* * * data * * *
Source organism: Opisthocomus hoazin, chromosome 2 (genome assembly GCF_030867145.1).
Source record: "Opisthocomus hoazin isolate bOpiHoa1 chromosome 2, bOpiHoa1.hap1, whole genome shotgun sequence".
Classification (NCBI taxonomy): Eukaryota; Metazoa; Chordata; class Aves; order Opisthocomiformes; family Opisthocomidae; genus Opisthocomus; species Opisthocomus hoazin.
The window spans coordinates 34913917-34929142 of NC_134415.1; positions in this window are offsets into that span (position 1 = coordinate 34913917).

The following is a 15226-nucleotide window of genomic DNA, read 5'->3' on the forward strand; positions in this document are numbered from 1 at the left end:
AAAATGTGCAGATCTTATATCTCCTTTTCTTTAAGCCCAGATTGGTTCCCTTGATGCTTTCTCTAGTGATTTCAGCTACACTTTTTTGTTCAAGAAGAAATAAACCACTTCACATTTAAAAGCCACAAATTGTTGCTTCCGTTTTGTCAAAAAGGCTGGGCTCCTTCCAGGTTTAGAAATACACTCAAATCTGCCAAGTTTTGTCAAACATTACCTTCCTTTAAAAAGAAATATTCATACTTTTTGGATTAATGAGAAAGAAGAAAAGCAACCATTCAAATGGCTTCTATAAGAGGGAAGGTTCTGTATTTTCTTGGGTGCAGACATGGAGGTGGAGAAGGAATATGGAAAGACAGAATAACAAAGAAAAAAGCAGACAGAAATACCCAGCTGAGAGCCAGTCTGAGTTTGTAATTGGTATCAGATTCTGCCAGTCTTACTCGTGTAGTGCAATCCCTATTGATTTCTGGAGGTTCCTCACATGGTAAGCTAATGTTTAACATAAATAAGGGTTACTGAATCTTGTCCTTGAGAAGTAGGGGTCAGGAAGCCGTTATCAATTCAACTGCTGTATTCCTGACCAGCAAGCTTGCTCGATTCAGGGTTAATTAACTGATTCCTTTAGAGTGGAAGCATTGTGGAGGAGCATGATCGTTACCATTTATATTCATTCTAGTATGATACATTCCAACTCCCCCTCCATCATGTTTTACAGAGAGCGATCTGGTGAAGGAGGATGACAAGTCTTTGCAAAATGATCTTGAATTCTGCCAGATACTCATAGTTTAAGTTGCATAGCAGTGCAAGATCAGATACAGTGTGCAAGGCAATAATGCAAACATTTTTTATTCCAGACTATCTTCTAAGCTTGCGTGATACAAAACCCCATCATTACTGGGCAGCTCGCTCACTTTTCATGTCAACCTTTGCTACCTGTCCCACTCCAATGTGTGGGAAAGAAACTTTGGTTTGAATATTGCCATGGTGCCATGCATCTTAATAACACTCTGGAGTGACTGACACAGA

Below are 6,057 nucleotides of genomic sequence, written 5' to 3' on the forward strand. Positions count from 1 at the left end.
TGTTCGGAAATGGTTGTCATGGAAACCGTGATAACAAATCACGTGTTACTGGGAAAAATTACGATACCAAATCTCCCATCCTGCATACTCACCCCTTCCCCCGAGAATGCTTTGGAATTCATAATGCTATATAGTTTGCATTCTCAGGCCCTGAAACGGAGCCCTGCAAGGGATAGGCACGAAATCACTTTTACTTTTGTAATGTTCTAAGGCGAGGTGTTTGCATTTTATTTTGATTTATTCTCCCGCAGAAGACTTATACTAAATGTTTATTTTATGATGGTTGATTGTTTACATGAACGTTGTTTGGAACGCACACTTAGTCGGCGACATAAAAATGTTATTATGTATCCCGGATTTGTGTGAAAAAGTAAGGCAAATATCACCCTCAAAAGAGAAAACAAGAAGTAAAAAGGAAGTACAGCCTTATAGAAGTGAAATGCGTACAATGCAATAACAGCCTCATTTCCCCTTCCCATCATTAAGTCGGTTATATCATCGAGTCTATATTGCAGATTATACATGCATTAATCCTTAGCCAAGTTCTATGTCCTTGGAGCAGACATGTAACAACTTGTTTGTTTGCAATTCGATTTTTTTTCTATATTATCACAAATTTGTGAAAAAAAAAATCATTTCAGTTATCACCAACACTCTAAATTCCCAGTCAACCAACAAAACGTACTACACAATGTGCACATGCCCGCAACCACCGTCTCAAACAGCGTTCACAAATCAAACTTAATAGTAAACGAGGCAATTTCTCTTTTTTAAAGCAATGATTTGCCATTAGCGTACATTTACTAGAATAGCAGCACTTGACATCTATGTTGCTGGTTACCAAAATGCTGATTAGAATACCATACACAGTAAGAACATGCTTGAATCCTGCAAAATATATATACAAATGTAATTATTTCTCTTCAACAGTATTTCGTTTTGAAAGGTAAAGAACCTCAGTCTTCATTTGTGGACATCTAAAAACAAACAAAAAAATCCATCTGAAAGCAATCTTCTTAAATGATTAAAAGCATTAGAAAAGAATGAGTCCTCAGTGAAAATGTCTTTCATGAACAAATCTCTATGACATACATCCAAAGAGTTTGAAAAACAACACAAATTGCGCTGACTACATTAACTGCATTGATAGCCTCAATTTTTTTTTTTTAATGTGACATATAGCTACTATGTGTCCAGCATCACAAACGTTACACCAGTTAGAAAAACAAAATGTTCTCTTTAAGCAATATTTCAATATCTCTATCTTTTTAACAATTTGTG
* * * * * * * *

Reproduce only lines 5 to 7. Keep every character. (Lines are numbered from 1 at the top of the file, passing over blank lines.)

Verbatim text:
The following is a 15226-nucleotide window of genomic DNA, read 5'->3' on the forward strand; positions in this document are numbered from 1 at the left end:
AAAATGTGCAGATCTTATATCTCCTTTTCTTTAAGCCCAGATTGGTTCCCTTGATGCTTTCTCTAGTGATTTCAGCTACACTTTTTTGTTCAAGAAGAAATAAACCACTTCACATTTAAAAGCCACAAATTGTTGCTTCCGTTTTGTCAAAAAGGCTGGGCTCCTTCCAGGTTTAGAAATACACTCAAATCTGCCAAGTTTTGTCAAACATTACCTTCCTTTAAAAAGAAATATTCATACTTTTTGGATTAATGAGAAAGAAGAAAAGCAACCATTCAAATGGCTTCTATAAGAGGGAAGGTTCTGTATTTTCTTGGGTGCAGACATGGAGGTGGAGAAGGAATATGGAAAGACAGAATAACAAAGAAAAAAGCAGACAGAAATACCCAGCTGAGAGCCAGTCTGAGTTTGTAATTGGTATCAGATTCTGCCAGTCTTACTCGTGTAGTGCAATCCCTATTGATTTCTGGAGGTTCCTCACATGGTAAGCTAATGTTTAACATAAATAAGGGTTACTGAATCTTGTCCTTGAGAAGTAGGGGTCAGGAAGCCGTTATCAATTCAACTGCTGTATTCCTGACCAGCAAGCTTGCTCGATTCAGGGTTAATTAACTGATTCCTTTAGAGTGGAAGCATTGTGGAGGAGCATGATCGTTACCATTTATATTCATTCTAGTATGATACATTCCAACTCCCCCTCCATCATGTTTTACAGAGAGCGATCTGGTGAAGGAGGATGACAAGTCTTTGCAAAATGATCTTGAATTCTGCCAGATACTCATAGTTTAAGTTGCATAGCAGTGCAAGATCAGATACAGTGTGCAAGGCAATAATGCAAACATTTTTTATTCCAGACTATCTTCTAAGCTTGCGTGATACAAAACCCCATCATTACTGGGCAGCTCGCTCACTTTTCATGTCAACCTTTGCTACCTGTCCCACTCCAATGTGTGGGAAAGAAACTTTGGTTTGAATATTGCCATGGTGCCATGCATCTTAATAACACTCTGGAGTGACTGACACAGA

Below are 6,057 nucleotides of genomic sequence, written 5' to 3' on the forward strand. Positions count from 1 at the left end.